domingo, 8 de septiembre de 2013

The Randomized Registry Trial — The Next Disruptive Technology in Clinical Research? — NEJM

The Randomized Registry Trial — The Next Disruptive Technology in Clinical Research? — NEJM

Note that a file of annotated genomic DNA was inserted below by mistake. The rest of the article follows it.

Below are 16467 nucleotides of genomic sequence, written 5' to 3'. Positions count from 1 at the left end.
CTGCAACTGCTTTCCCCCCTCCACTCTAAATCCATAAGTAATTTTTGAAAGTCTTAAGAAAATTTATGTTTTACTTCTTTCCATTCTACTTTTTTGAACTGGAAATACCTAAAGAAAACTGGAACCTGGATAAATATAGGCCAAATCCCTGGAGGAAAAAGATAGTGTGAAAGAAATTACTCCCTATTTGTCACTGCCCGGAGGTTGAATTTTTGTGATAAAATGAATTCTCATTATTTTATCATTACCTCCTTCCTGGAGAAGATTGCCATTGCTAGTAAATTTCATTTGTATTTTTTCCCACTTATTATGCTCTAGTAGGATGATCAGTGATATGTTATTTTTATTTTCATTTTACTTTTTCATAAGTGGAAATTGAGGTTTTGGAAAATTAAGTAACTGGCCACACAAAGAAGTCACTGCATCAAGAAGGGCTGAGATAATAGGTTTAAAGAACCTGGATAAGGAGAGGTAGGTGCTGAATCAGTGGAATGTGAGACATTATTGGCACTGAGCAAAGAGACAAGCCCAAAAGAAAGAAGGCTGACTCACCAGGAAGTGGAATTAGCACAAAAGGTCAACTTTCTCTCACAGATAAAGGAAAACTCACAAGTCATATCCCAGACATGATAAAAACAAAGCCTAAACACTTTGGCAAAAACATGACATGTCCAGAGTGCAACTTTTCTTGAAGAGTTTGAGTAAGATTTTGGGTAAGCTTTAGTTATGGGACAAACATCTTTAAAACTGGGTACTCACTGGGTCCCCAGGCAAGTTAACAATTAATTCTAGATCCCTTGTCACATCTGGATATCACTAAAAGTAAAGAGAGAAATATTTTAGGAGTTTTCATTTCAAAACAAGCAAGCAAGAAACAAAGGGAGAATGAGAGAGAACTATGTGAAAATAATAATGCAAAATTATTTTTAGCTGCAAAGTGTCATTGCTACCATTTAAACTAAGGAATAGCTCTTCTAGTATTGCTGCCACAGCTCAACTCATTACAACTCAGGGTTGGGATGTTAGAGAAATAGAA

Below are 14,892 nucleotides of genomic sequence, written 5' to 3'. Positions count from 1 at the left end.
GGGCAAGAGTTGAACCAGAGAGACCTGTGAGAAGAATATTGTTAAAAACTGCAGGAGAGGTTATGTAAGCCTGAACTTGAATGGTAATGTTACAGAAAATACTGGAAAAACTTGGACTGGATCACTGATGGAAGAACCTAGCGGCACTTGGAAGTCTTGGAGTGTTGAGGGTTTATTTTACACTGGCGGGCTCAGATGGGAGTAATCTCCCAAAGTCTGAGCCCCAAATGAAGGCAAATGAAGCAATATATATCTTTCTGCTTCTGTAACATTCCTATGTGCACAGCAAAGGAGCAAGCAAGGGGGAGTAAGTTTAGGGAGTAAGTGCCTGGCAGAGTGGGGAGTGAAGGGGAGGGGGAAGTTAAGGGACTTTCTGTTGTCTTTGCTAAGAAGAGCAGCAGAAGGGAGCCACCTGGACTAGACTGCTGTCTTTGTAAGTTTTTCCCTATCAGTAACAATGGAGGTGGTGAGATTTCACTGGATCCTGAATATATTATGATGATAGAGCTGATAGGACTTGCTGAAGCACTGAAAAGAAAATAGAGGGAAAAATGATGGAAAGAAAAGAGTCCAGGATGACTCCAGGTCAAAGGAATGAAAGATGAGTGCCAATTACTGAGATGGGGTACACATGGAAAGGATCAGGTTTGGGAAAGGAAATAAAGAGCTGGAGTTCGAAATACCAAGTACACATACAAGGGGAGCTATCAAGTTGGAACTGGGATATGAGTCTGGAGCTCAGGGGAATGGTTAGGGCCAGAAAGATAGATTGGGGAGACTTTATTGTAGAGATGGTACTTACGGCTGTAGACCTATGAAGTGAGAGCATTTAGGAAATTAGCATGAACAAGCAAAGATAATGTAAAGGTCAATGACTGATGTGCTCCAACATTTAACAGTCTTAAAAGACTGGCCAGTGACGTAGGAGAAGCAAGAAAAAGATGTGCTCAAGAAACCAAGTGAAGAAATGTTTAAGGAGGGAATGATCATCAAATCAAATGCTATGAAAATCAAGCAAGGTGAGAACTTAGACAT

The Randomized Registry Trial — The Next Disruptive Technology in Clinical Research?

Michael S. Lauer, M.D., and Ralph B. D'Agostino, Sr., Ph.D.
September 1, 2013DOI: 10.1056/NEJMp1310102